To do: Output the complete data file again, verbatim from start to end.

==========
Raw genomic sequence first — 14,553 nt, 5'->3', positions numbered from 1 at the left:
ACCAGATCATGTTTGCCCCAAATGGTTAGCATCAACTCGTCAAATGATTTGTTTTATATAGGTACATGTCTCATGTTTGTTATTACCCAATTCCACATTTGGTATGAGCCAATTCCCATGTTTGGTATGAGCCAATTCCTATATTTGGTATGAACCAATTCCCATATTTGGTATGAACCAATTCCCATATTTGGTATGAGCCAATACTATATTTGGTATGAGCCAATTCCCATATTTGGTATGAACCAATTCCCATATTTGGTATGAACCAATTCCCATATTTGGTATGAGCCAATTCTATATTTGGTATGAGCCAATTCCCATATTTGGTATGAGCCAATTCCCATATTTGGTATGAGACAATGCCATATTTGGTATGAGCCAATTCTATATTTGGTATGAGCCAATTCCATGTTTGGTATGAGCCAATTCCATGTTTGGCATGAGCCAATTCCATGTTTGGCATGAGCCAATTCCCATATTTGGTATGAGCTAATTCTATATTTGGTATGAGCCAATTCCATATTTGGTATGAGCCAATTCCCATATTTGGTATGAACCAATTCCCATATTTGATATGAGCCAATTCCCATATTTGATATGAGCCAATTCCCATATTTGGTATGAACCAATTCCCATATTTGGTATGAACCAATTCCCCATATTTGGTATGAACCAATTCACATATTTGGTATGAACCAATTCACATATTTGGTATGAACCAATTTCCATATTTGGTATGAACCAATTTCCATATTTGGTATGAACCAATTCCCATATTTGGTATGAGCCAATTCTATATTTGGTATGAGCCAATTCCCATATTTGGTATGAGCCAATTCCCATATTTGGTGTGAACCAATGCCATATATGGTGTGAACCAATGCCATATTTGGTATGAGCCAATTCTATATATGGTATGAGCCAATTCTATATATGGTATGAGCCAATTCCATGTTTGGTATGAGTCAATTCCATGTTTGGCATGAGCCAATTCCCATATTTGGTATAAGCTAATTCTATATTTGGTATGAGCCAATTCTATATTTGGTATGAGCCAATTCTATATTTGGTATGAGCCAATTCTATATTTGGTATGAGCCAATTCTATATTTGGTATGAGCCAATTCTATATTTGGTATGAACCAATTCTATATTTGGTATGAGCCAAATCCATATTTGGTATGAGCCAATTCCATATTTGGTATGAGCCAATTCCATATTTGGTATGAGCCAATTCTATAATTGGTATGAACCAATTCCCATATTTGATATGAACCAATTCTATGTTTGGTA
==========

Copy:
Raw genomic sequence first — 14,553 nt, 5'->3', positions numbered from 1 at the left:
ACCAGATCATGTTTGCCCCAAATGGTTAGCATCAACTCGTCAAATGATTTGTTTTATATAGGTACATGTCTCATGTTTGTTATTACCCAATTCCACATTTGGTATGAGCCAATTCCCATGTTTGGTATGAGCCAATTCCTATATTTGGTATGAACCAATTCCCATATTTGGTATGAACCAATTCCCATATTTGGTATGAGCCAATACTATATTTGGTATGAGCCAATTCCCATATTTGGTATGAACCAATTCCCATATTTGGTATGAACCAATTCCCATATTTGGTATGAGCCAATTCTATATTTGGTATGAGCCAATTCCCATATTTGGTATGAGCCAATTCCCATATTTGGTATGAGACAATGCCATATTTGGTATGAGCCAATTCTATATTTGGTATGAGCCAATTCCATGTTTGGTATGAGCCAATTCCATGTTTGGCATGAGCCAATTCCATGTTTGGCATGAGCCAATTCCCATATTTGGTATGAGCTAATTCTATATTTGGTATGAGCCAATTCCATATTTGGTATGAGCCAATTCCCATATTTGGTATGAACCAATTCCCATATTTGATATGAGCCAATTCCCATATTTGATATGAGCCAATTCCCATATTTGGTATGAACCAATTCCCATATTTGGTATGAACCAATTCCCCATATTTGGTATGAACCAATTCACATATTTGGTATGAACCAATTCACATATTTGGTATGAACCAATTTCCATATTTGGTATGAACCAATTTCCATATTTGGTATGAACCAATTCCCATATTTGGTATGAGCCAATTCTATATTTGGTATGAGCCAATTCCCATATTTGGTATGAGCCAATTCCCATATTTGGTGTGAACCAATGCCATATATGGTGTGAACCAATGCCATATTTGGTATGAGCCAATTCTATATATGGTATGAGCCAATTCTATATATGGTATGAGCCAATTCCATGTTTGGTATGAGTCAATTCCATGTTTGGCATGAGCCAATTCCCATATTTGGTATAAGCTAATTCTATATTTGGTATGAGCCAATTCTATATTTGGTATGAGCCAATTCTATATTTGGTATGAGCCAATTCTATATTTGGTATGAGCCAATTCTATATTTGGTATGAGCCAATTCTATATTTGGTATGAACCAATTCTATATTTGGTATGAGCCAAATCCATATTTGGTATGAGCCAATTCCATATTTGGTATGAGCCAATTCCATATTTGGTATGAGCCAATTCTATAATTGGTATGAACCAATTCCCATATTTGATATGAACCAATTCTATGTTTGGTA